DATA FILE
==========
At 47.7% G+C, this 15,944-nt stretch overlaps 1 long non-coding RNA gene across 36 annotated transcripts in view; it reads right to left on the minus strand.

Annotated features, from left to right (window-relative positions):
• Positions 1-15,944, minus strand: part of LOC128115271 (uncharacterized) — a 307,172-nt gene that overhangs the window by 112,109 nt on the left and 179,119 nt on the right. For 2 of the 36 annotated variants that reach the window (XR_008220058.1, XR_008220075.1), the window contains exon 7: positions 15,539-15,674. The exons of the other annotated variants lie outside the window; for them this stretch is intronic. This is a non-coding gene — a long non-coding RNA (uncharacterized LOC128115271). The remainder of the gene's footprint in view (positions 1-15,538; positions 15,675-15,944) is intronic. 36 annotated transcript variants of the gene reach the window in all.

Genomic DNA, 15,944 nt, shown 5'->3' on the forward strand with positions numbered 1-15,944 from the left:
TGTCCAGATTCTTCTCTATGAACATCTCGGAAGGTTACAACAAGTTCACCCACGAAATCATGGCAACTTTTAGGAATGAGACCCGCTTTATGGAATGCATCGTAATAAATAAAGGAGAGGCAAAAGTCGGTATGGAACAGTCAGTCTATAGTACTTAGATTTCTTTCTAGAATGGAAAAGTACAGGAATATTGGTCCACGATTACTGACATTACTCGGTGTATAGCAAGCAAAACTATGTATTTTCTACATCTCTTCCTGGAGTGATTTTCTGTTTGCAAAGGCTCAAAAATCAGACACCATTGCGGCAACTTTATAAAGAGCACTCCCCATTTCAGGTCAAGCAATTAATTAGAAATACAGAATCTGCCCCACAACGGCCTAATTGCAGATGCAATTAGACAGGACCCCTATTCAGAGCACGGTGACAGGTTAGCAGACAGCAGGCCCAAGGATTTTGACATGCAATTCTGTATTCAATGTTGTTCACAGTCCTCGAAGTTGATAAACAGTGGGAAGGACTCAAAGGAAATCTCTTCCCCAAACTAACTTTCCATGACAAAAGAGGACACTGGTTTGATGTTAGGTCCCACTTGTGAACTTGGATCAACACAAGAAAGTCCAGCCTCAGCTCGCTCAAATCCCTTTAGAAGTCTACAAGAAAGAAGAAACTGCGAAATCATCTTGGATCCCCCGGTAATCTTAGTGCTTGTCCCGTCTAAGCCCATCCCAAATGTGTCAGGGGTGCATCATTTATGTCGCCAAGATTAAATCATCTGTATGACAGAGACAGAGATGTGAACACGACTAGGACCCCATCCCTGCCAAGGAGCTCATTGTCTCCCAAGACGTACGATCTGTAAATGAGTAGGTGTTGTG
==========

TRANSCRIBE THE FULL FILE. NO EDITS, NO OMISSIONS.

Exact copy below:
At 47.7% G+C, this 15,944-nt stretch overlaps 1 long non-coding RNA gene across 36 annotated transcripts in view; it reads right to left on the minus strand.

Annotated features, from left to right (window-relative positions):
• Positions 1-15,944, minus strand: part of LOC128115271 (uncharacterized) — a 307,172-nt gene that overhangs the window by 112,109 nt on the left and 179,119 nt on the right. For 2 of the 36 annotated variants that reach the window (XR_008220058.1, XR_008220075.1), the window contains exon 7: positions 15,539-15,674. The exons of the other annotated variants lie outside the window; for them this stretch is intronic. This is a non-coding gene — a long non-coding RNA (uncharacterized LOC128115271). The remainder of the gene's footprint in view (positions 1-15,538; positions 15,675-15,944) is intronic. 36 annotated transcript variants of the gene reach the window in all.

Genomic DNA, 15,944 nt, shown 5'->3' on the forward strand with positions numbered 1-15,944 from the left:
TGTCCAGATTCTTCTCTATGAACATCTCGGAAGGTTACAACAAGTTCACCCACGAAATCATGGCAACTTTTAGGAATGAGACCCGCTTTATGGAATGCATCGTAATAAATAAAGGAGAGGCAAAAGTCGGTATGGAACAGTCAGTCTATAGTACTTAGATTTCTTTCTAGAATGGAAAAGTACAGGAATATTGGTCCACGATTACTGACATTACTCGGTGTATAGCAAGCAAAACTATGTATTTTCTACATCTCTTCCTGGAGTGATTTTCTGTTTGCAAAGGCTCAAAAATCAGACACCATTGCGGCAACTTTATAAAGAGCACTCCCCATTTCAGGTCAAGCAATTAATTAGAAATACAGAATCTGCCCCACAACGGCCTAATTGCAGATGCAATTAGACAGGACCCCTATTCAGAGCACGGTGACAGGTTAGCAGACAGCAGGCCCAAGGATTTTGACATGCAATTCTGTATTCAATGTTGTTCACAGTCCTCGAAGTTGATAAACAGTGGGAAGGACTCAAAGGAAATCTCTTCCCCAAACTAACTTTCCATGACAAAAGAGGACACTGGTTTGATGTTAGGTCCCACTTGTGAACTTGGATCAACACAAGAAAGTCCAGCCTCAGCTCGCTCAAATCCCTTTAGAAGTCTACAAGAAAGAAGAAACTGCGAAATCATCTTGGATCCCCCGGTAATCTTAGTGCTTGTCCCGTCTAAGCCCATCCCAAATGTGTCAGGGGTGCATCATTTATGTCGCCAAGATTAAATCATCTGTATGACAGAGACAGAGATGTGAACACGACTAGGACCCCATCCCTGCCAAGGAGCTCATTGTCTCCCAAGACGTACGATCTGTAAATGAGTAGGTGTTGTG